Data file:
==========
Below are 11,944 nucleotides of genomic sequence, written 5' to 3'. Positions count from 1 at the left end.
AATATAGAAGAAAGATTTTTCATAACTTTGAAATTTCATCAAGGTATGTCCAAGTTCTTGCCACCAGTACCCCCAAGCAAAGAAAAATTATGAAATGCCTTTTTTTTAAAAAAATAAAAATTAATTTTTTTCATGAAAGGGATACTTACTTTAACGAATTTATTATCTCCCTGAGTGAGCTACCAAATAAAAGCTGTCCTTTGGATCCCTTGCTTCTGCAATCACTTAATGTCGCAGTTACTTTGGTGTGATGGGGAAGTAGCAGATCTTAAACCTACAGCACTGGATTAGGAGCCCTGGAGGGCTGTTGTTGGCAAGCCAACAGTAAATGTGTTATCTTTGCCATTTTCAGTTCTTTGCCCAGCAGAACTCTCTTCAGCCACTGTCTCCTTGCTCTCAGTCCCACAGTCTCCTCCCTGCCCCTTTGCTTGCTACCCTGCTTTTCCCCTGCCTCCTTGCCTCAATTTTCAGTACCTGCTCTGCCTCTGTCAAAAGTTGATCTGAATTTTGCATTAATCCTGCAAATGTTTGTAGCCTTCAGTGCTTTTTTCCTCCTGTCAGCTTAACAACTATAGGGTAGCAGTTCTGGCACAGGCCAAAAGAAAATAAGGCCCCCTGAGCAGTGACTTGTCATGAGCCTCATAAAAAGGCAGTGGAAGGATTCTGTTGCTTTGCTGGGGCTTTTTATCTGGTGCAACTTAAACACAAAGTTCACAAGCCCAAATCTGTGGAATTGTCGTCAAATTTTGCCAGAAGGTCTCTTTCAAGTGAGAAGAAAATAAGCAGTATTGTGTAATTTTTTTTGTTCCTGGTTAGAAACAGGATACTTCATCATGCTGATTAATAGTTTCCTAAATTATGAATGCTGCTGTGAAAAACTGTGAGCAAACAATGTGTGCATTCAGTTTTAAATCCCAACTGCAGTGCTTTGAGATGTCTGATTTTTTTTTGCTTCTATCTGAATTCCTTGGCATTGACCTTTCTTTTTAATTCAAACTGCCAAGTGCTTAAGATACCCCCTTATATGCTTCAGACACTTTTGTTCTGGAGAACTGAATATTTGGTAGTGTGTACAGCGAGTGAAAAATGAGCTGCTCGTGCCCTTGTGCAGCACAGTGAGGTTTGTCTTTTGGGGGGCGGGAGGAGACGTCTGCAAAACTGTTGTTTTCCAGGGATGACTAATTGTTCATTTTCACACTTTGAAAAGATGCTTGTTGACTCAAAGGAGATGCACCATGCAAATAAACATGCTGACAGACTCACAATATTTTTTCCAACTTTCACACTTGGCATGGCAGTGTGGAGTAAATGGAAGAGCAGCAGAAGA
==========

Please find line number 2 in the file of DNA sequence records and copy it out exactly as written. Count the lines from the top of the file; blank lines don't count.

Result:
AATATAGAAGAAAGATTTTTCATAACTTTGAAATTTCATCAAGGTATGTCCAAGTTCTTGCCACCAGTACCCCCAAGCAAAGAAAAATTATGAAATGCCTTTTTTTTAAAAAAATAAAAATTAATTTTTTTCATGAAAGGGATACTTACTTTAACGAATTTATTATCTCCCTGAGTGAGCTACCAAATAAAAGCTGTCCTTTGGATCCCTTGCTTCTGCAATCACTTAATGTCGCAGTTACTTTGGTGTGATGGGGAAGTAGCAGATCTTAAACCTACAGCACTGGATTAGGAGCCCTGGAGGGCTGTTGTTGGCAAGCCAACAGTAAATGTGTTATCTTTGCCATTTTCAGTTCTTTGCCCAGCAGAACTCTCTTCAGCCACTGTCTCCTTGCTCTCAGTCCCACAGTCTCCTCCCTGCCCCTTTGCTTGCTACCCTGCTTTTCCCCTGCCTCCTTGCCTCAATTTTCAGTACCTGCTCTGCCTCTGTCAAAAGTTGATCTGAATTTTGCATTAATCCTGCAAATGTTTGTAGCCTTCAGTGCTTTTTTCCTCCTGTCAGCTTAACAACTATAGGGTAGCAGTTCTGGCACAGGCCAAAAGAAAATAAGGCCCCCTGAGCAGTGACTTGTCATGAGCCTCATAAAAAGGCAGTGGAAGGATTCTGTTGCTTTGCTGGGGCTTTTTATCTGGTGCAACTTAAACACAAAGTTCACAAGCCCAAATCTGTGGAATTGTCGTCAAATTTTGCCAGAAGGTCTCTTTCAAGTGAGAAGAAAATAAGCAGTATTGTGTAATTTTTTTTGTTCCTGGTTAGAAACAGGATACTTCATCATGCTGATTAATAGTTTCCTAAATTATGAATGCTGCTGTGAAAAACTGTGAGCAAACAATGTGTGCATTCAGTTTTAAATCCCAACTGCAGTGCTTTGAGATGTCTGATTTTTTTTTGCTTCTATCTGAATTCCTTGGCATTGACCTTTCTTTTTAATTCAAACTGCCAAGTGCTTAAGATACCCCCTTATATGCTTCAGACACTTTTGTTCTGGAGAACTGAATATTTGGTAGTGTGTACAGCGAGTGAAAAATGAGCTGCTCGTGCCCTTGTGCAGCACAGTGAGGTTTGTCTTTTGGGGGGCGGGAGGAGACGTCTGCAAAACTGTTGTTTTCCAGGGATGACTAATTGTTCATTTTCACACTTTGAAAAGATGCTTGTTGACTCAAAGGAGATGCACCATGCAAATAAACATGCTGACAGACTCACAATATTTTTTCCAACTTTCACACTTGGCATGGCAGTGTGGAGTAAATGGAAGAGCAGCAGAAGA